The Telegraph
Since 1st March, 1999
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It remains to be seen if the recent visit of the prime minister, Mr Atal Bihari Vajpayee, to Kashmir will have a long-term impact on the situation in the valley. The visit, undoubtedly, was high on symbolism, but it is too early to say whether Mr Vajpayee’s visit to the valley will help to generate a process that could eventually lead to peace and stability in the state and beyond. Mr Vajpayee was the first prime minister to address a public rally in Srinagar after a gap of 15 years, and this speaks for the troubles that the state has witnessed during the period. The prime minister’s speech was, in many ways, vintage Vajpayee. He spoke without a prepared text and was at his poetic best, even lacing his comments with Kashmiri poetry. Mr Vaj- payee reaffirmed his support to the government of Mr Mufti Mohammed Sayeed, and, surprisingly, once again revived the possibility of a dialogue with Pakistan.

It seems, however, going by media reports, that the 10,000-large group of Kashmiris who heard Mr Vaj- payee was generally disappointed. They had expected Mr Vajpayee to announce a package of economic and political incentives for the state. Indeed, in the weeks before the visit, even sources from within the state government had suggested that the prime minister would announce the “mother of all packages” during the speech. In reality, nothing of that sort happened. While Mr Vajpayee’s speech was strong on generalities, there were few specific promises made to Kashmiris. The speech seems to have caused some anguish even to members of the state cabinet who had also expected some largesse from the prime minister. Mr Vajpayee seemed to have taken note of the disappointment that he had caused, and was more expansive the next day.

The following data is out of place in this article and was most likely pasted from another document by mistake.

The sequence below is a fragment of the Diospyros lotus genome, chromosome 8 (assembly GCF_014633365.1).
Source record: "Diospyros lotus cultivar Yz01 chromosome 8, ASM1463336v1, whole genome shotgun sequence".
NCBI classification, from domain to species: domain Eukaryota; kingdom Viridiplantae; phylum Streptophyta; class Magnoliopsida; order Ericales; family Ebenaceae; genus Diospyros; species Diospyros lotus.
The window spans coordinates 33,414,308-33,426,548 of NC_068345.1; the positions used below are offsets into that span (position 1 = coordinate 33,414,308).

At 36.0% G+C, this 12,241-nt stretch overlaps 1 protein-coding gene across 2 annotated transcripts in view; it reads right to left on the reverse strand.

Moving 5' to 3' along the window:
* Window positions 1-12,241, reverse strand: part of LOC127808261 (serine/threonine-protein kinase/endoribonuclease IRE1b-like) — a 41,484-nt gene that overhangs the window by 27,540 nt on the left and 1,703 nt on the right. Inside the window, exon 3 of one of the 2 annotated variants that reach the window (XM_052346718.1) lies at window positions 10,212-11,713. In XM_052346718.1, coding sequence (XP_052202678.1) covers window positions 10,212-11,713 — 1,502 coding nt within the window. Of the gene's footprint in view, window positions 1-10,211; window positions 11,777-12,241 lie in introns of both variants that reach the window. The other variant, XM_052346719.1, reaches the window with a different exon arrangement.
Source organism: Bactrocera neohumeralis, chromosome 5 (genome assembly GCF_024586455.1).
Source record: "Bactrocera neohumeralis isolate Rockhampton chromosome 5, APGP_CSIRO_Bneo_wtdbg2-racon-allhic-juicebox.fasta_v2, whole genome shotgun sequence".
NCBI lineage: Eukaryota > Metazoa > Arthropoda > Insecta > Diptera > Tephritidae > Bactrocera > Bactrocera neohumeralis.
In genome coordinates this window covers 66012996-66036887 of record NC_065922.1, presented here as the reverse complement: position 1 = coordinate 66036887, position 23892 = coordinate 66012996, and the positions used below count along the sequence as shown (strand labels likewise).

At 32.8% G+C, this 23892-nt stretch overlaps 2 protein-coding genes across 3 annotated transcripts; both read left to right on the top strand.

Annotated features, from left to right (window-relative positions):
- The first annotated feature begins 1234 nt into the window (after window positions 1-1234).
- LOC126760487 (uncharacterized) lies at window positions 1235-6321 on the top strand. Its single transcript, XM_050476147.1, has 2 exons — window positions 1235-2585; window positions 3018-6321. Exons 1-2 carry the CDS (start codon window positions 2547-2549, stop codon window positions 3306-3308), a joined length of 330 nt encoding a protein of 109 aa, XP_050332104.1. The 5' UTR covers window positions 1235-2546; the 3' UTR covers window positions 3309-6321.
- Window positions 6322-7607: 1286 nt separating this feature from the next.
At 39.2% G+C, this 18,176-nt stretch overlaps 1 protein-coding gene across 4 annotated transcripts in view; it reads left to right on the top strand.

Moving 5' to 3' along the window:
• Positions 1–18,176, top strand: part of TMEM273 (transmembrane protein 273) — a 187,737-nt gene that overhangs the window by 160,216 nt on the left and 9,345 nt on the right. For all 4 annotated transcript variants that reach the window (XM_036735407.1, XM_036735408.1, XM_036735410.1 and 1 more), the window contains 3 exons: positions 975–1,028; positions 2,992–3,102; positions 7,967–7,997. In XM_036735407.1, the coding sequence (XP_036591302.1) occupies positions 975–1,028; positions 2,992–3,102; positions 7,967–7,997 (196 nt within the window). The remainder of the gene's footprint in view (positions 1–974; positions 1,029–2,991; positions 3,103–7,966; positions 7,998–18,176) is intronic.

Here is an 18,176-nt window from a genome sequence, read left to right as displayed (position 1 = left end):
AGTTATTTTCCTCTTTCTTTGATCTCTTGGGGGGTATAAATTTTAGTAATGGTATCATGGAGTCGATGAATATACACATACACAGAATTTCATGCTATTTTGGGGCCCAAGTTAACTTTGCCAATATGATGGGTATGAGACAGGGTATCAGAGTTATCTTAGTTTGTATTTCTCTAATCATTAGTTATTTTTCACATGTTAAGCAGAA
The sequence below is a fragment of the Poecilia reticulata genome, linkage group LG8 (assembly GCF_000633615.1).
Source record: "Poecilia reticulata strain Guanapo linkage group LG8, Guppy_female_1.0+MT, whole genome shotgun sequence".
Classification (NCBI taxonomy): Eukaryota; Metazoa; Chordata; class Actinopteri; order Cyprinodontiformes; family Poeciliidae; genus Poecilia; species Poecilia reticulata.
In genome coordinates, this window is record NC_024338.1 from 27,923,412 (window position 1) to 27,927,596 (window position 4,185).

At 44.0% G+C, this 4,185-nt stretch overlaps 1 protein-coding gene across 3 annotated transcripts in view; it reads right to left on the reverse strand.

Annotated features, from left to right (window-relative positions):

During his speech to the Kashmir University convocation, and during the opening remarks at the press conference in Srinagar, he was more focussed and generous. On at least three fronts, the Kashmiris should have reasons to be pleased. First, the prime minister stressed that the Centre was prepared to engage in a dialogue with every section of Kashmiri opinion and that the Centre’s latest interlocutor, Mr N. N. Vohra, had been mandated to do as much. This dialogue could include members of the All Party Hurriyat Conference, who — not surprisingly — responded positively to Mr Vajpayee’s remarks. Second, Mr Vajpayee promised to set up a task force that would recommend important measures to create employment opportunities for educated unemployed Kashmiris. Given that unemployment is a major problem in the state, this was a very welcome decision. Third, Mr Vajpayee emphasized that the Centre would provide additional funds to the state and make a determined effort to ensure the completion of ongoing power projects. In other words, Mr Vajpayee’s visit has generated considerable hope in the Kashmir valley. The challenge is to ensure that this hope does not once again collapse into gloom and cynicism.

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